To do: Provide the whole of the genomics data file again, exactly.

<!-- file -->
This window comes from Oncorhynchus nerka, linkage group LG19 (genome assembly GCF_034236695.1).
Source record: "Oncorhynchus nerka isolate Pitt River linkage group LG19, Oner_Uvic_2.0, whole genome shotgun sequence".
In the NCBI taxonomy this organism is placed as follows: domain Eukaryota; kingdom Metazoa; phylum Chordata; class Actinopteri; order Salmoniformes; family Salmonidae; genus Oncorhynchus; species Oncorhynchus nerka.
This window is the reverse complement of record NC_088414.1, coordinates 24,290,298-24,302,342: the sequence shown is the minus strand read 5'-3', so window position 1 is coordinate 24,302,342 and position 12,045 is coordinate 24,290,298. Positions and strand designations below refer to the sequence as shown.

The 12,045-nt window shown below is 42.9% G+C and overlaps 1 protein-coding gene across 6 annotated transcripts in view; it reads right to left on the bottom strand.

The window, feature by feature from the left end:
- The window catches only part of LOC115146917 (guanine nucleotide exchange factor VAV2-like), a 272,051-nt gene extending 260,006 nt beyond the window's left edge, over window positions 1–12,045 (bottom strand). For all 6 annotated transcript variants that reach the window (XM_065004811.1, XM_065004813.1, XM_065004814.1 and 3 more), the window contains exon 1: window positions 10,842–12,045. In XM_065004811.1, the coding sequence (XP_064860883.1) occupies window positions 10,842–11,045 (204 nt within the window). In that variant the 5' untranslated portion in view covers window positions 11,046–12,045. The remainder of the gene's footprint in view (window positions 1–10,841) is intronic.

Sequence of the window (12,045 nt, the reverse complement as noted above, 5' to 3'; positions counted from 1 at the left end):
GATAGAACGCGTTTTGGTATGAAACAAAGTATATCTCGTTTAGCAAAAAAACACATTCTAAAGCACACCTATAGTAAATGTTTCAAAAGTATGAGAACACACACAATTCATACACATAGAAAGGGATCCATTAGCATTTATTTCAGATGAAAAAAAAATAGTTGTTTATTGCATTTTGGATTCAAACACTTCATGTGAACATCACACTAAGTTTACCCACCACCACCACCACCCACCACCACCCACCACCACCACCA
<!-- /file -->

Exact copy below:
This window comes from Oncorhynchus nerka, linkage group LG19 (genome assembly GCF_034236695.1).
Source record: "Oncorhynchus nerka isolate Pitt River linkage group LG19, Oner_Uvic_2.0, whole genome shotgun sequence".
In the NCBI taxonomy this organism is placed as follows: domain Eukaryota; kingdom Metazoa; phylum Chordata; class Actinopteri; order Salmoniformes; family Salmonidae; genus Oncorhynchus; species Oncorhynchus nerka.
This window is the reverse complement of record NC_088414.1, coordinates 24,290,298-24,302,342: the sequence shown is the minus strand read 5'-3', so window position 1 is coordinate 24,302,342 and position 12,045 is coordinate 24,290,298. Positions and strand designations below refer to the sequence as shown.

The 12,045-nt window shown below is 42.9% G+C and overlaps 1 protein-coding gene across 6 annotated transcripts in view; it reads right to left on the bottom strand.

The window, feature by feature from the left end:
- The window catches only part of LOC115146917 (guanine nucleotide exchange factor VAV2-like), a 272,051-nt gene extending 260,006 nt beyond the window's left edge, over window positions 1–12,045 (bottom strand). For all 6 annotated transcript variants that reach the window (XM_065004811.1, XM_065004813.1, XM_065004814.1 and 3 more), the window contains exon 1: window positions 10,842–12,045. In XM_065004811.1, the coding sequence (XP_064860883.1) occupies window positions 10,842–11,045 (204 nt within the window). In that variant the 5' untranslated portion in view covers window positions 11,046–12,045. The remainder of the gene's footprint in view (window positions 1–10,841) is intronic.

Sequence of the window (12,045 nt, the reverse complement as noted above, 5' to 3'; positions counted from 1 at the left end):
GATAGAACGCGTTTTGGTATGAAACAAAGTATATCTCGTTTAGCAAAAAAACACATTCTAAAGCACACCTATAGTAAATGTTTCAAAAGTATGAGAACACACACAATTCATACACATAGAAAGGGATCCATTAGCATTTATTTCAGATGAAAAAAAAATAGTTGTTTATTGCATTTTGGATTCAAACACTTCATGTGAACATCACACTAAGTTTACCCACCACCACCACCACCCACCACCACCCACCACCACCACCA